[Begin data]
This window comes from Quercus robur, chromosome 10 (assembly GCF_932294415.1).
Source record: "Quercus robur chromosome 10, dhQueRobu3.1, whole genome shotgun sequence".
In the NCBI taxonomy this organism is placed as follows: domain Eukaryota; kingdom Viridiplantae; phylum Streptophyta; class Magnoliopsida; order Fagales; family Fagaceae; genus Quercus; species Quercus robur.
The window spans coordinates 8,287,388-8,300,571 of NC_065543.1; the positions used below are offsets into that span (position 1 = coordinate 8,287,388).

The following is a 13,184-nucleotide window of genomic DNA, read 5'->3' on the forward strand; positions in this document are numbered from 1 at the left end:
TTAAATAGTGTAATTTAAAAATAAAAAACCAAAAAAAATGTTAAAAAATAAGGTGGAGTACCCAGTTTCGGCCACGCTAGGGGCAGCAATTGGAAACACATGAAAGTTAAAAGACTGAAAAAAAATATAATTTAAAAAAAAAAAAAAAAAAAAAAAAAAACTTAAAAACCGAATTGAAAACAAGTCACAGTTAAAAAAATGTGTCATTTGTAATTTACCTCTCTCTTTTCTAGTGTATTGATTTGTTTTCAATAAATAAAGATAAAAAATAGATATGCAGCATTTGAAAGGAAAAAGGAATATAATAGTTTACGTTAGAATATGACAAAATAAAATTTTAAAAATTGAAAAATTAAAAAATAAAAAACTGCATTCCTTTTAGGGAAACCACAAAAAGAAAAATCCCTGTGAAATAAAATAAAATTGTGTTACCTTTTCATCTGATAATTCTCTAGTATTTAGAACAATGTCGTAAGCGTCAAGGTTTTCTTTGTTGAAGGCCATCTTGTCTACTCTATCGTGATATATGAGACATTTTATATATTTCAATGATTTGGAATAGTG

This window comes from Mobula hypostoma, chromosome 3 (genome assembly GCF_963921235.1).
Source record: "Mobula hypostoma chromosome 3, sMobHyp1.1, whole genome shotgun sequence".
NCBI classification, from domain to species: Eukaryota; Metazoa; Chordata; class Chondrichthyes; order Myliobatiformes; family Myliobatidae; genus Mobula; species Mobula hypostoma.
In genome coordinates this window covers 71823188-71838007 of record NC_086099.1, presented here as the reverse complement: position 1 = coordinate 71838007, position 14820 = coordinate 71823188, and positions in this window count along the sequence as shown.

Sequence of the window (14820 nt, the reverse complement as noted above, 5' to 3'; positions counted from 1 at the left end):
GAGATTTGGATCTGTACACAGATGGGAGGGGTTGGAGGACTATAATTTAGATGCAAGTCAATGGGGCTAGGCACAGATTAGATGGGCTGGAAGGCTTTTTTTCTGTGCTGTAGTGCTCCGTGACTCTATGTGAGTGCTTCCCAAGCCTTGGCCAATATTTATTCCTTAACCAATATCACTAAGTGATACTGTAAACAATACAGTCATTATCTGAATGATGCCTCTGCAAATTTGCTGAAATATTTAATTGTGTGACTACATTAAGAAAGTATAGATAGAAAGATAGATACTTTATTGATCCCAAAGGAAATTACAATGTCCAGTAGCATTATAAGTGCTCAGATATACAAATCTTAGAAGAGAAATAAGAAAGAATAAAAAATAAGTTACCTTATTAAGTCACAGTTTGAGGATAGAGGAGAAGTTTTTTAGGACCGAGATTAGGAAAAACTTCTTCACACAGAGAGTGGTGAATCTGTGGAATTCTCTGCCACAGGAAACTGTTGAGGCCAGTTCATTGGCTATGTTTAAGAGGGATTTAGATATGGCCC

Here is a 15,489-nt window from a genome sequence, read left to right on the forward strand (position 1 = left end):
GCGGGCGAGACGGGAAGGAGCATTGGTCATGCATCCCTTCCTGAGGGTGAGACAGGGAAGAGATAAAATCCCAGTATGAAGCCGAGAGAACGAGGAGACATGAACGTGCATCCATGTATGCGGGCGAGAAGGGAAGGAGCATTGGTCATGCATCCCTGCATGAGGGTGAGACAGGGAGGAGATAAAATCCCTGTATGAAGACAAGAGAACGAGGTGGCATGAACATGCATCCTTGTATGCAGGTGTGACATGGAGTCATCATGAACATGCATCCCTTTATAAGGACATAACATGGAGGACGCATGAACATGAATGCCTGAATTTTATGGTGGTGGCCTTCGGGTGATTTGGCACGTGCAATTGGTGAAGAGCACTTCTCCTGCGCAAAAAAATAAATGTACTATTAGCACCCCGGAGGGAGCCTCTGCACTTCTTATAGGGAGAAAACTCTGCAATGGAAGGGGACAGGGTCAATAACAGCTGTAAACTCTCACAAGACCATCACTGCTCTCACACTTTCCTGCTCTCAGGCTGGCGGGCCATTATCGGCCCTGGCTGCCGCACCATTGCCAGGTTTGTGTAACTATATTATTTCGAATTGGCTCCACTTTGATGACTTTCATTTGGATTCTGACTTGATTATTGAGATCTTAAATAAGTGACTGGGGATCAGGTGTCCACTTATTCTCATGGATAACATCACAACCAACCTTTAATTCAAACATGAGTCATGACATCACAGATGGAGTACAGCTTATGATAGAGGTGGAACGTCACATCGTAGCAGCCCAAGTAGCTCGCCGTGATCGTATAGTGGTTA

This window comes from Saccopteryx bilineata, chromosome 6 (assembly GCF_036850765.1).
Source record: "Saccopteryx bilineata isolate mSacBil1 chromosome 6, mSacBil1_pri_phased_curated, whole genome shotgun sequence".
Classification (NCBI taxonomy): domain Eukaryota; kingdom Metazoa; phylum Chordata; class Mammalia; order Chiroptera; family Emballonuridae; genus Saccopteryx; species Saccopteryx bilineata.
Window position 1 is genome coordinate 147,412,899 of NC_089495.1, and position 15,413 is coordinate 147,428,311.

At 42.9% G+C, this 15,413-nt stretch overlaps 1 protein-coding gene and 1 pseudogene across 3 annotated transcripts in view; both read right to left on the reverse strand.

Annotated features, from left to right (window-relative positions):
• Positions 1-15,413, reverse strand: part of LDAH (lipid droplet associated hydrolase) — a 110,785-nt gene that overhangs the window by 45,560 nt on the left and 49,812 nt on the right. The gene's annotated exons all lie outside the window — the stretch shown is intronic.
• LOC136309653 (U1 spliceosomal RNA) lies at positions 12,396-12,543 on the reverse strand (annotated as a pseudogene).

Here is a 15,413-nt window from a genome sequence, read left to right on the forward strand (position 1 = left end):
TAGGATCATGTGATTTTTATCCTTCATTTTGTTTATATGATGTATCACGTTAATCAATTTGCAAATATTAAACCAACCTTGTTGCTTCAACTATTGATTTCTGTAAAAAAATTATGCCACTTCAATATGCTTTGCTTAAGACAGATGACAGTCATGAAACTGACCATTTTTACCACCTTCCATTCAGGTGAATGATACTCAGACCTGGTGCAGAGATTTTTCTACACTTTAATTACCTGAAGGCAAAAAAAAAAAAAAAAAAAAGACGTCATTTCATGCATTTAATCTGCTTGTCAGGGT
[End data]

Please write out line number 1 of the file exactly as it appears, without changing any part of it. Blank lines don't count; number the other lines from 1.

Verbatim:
This window comes from Quercus robur, chromosome 10 (assembly GCF_932294415.1).